Are you really bothered by itchy, watery, red eyes more and more these days? Does it seem like the “ragweed” and “pollen” allergy seasons keep getting worse and worse every year? Are you surrounded by people sneezing and sniffling into the summer months well after allergy season is supposed to be over? You’re not imagining it based on studies from the Centers for Disease Control and Prevention (CDC) showing that allergies are increasing in the U.S. 50 million Americans suffer from allergies, with allergic reactions involving the eyes being a very common complaint. An allergic reaction that affects the conjunctiva, which is the clear layer of skin overlying the eyes, is commonly referred to as Allergic Conjunctivitis.

Allergic, “ragweed” or “hay fever”, conjunctivitis is most commonly seen in geographic areas with a high incidence of seasonal allergies, including Connecticut. The most common types are Seasonal Allergic Conjunctivitis (SAC) and Perennial Allergic Conjunctivitis (PAC). SAC and PAC are triggered when a person is exposed to an allergen, most often one that is airborne. In other words, if you are allergic to a particular substance and then come into contact with it, you experience an allergic reaction such as itchy eyes, sneezing or watery eyes.

Symptoms often develop rapidly after exposure to the allergen and include itching, watering, burning, red eyes, mucus discharge and eyelid swelling. The conjunctiva is the same type of skin that lines the inside of the nose. The most common forms of allergens include pollen from grass, trees and weeds as well as dust, molds, and pet dander. Although the actual symptoms of SAC and PAC are pretty similar they tend to occur at different times. SAC symptoms occur in the spring and summer from grass and trees, or fall from weeds. The attacks are usually short-lived and absent during other times of the year. PAC symptoms can occur year-round and are typically caused by dust and/or pet dander. If we can identify and avoid the particular agent(s) that you are allergic to, we will be able to better treat your symptoms and they will improve significantly.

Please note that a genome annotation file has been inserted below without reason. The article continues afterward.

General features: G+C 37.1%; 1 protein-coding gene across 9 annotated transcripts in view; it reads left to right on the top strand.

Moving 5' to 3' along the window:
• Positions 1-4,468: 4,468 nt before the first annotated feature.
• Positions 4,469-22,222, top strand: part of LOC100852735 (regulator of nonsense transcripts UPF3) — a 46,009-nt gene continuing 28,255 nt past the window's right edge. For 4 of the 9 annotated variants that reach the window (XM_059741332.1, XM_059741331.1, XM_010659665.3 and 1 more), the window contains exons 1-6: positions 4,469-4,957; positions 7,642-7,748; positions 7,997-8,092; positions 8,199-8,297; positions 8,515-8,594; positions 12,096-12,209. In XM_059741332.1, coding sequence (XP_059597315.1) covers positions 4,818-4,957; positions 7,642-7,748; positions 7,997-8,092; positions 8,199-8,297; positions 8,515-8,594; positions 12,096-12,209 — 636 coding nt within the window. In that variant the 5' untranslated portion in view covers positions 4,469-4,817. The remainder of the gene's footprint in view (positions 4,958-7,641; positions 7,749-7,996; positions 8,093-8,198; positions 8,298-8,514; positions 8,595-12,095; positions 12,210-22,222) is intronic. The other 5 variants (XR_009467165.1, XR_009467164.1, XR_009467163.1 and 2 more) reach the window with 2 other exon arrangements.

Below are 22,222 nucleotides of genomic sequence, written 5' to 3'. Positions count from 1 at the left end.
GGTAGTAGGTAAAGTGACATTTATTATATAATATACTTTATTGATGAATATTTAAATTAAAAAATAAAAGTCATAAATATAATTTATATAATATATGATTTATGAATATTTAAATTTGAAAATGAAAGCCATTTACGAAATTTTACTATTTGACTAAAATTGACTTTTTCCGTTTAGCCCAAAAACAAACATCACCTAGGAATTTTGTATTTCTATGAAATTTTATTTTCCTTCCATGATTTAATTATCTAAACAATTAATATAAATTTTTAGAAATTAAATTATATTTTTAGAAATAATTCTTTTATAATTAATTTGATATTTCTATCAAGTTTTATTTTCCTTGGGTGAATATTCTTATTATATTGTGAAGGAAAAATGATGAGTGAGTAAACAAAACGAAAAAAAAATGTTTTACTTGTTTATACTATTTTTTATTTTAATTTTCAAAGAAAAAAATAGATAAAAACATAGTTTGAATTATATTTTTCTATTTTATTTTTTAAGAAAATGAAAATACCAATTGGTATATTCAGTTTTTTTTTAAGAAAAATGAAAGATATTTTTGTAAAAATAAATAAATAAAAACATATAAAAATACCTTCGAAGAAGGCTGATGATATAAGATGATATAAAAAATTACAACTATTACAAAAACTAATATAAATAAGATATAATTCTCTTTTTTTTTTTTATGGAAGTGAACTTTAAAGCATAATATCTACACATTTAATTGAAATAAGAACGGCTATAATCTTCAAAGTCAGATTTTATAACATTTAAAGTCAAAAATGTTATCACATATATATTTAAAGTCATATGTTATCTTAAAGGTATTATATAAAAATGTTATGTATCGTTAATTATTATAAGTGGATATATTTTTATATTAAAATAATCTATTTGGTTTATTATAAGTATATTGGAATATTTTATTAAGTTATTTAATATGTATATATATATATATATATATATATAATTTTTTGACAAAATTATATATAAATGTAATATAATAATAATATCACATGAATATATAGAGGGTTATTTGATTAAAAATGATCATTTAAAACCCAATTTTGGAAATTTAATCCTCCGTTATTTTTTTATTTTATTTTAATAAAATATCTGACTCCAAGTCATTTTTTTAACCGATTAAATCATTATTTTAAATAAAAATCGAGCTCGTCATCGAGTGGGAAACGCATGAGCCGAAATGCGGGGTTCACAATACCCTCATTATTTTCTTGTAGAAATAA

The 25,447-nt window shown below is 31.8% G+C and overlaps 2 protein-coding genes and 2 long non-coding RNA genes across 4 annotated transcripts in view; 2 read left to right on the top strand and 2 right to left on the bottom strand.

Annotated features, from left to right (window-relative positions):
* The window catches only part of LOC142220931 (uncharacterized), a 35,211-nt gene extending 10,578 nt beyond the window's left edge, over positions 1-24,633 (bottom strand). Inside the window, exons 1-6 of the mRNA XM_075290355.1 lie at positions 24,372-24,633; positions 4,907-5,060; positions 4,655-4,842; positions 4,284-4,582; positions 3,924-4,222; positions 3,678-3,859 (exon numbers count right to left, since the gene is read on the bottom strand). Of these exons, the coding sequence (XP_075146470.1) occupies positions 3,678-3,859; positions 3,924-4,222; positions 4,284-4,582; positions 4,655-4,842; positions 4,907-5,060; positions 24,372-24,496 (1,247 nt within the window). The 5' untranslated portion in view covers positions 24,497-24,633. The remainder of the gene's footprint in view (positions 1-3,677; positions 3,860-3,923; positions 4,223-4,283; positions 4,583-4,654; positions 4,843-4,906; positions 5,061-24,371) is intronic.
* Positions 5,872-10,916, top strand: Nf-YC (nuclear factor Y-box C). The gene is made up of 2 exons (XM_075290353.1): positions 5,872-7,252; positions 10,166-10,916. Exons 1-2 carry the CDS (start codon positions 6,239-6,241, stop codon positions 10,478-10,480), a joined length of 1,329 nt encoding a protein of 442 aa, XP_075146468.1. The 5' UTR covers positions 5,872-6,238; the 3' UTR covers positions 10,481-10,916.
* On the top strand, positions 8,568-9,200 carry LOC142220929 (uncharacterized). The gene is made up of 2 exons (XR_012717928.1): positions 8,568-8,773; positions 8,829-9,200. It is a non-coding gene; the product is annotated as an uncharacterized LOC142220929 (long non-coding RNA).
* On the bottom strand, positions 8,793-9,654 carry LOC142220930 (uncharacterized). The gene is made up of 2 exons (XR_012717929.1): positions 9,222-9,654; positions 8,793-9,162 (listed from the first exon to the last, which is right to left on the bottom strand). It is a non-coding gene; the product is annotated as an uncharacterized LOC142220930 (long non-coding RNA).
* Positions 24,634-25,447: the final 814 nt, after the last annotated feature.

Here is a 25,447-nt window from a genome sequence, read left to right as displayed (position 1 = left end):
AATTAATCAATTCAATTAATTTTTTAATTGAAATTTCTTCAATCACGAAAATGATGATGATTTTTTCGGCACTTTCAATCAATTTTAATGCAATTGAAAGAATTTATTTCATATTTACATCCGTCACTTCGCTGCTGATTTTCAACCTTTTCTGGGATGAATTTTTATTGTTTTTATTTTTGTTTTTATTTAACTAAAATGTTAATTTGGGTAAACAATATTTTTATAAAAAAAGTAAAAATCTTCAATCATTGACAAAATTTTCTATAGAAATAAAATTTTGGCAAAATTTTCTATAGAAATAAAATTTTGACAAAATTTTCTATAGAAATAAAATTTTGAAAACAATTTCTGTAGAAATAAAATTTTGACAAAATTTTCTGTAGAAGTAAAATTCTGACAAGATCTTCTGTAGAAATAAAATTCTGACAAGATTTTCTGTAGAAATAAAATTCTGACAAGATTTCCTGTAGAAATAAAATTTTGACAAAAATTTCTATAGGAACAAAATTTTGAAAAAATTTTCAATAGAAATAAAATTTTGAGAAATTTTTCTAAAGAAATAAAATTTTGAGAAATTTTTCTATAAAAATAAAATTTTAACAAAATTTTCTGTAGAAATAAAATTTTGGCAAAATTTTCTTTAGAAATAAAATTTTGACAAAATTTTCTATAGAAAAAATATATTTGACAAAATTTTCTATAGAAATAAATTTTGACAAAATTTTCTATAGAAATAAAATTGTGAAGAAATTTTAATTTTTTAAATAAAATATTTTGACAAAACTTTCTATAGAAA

At Doctor & Associates we can use an eye allergy test that uses liquid antigens on a plastic applicator that is placed on the patient’s forearm with gentle pressure-and it provides results in less than 15 minutes. If the patient is allergic to a particular allergen there is a small hive that forms on their forearm. By more accurately determining if and to which antigens a patient is allergic to it gives us the ability to identify where they might be present in the patient’s environment and deal with them accordingly, along with the eye symptoms and signs of the allergy. This in office testing is covered by almost all major health insurance companies.

Knowing the cause of the allergies helps us to determine the best course of treatment. Sometimes oral antihistamines alone or with antihistamine or steroid eye drops are necessary whereas in other cases we simply need to counsel and advise the patient to remove and avoid the source of the allergen in their home or workplace.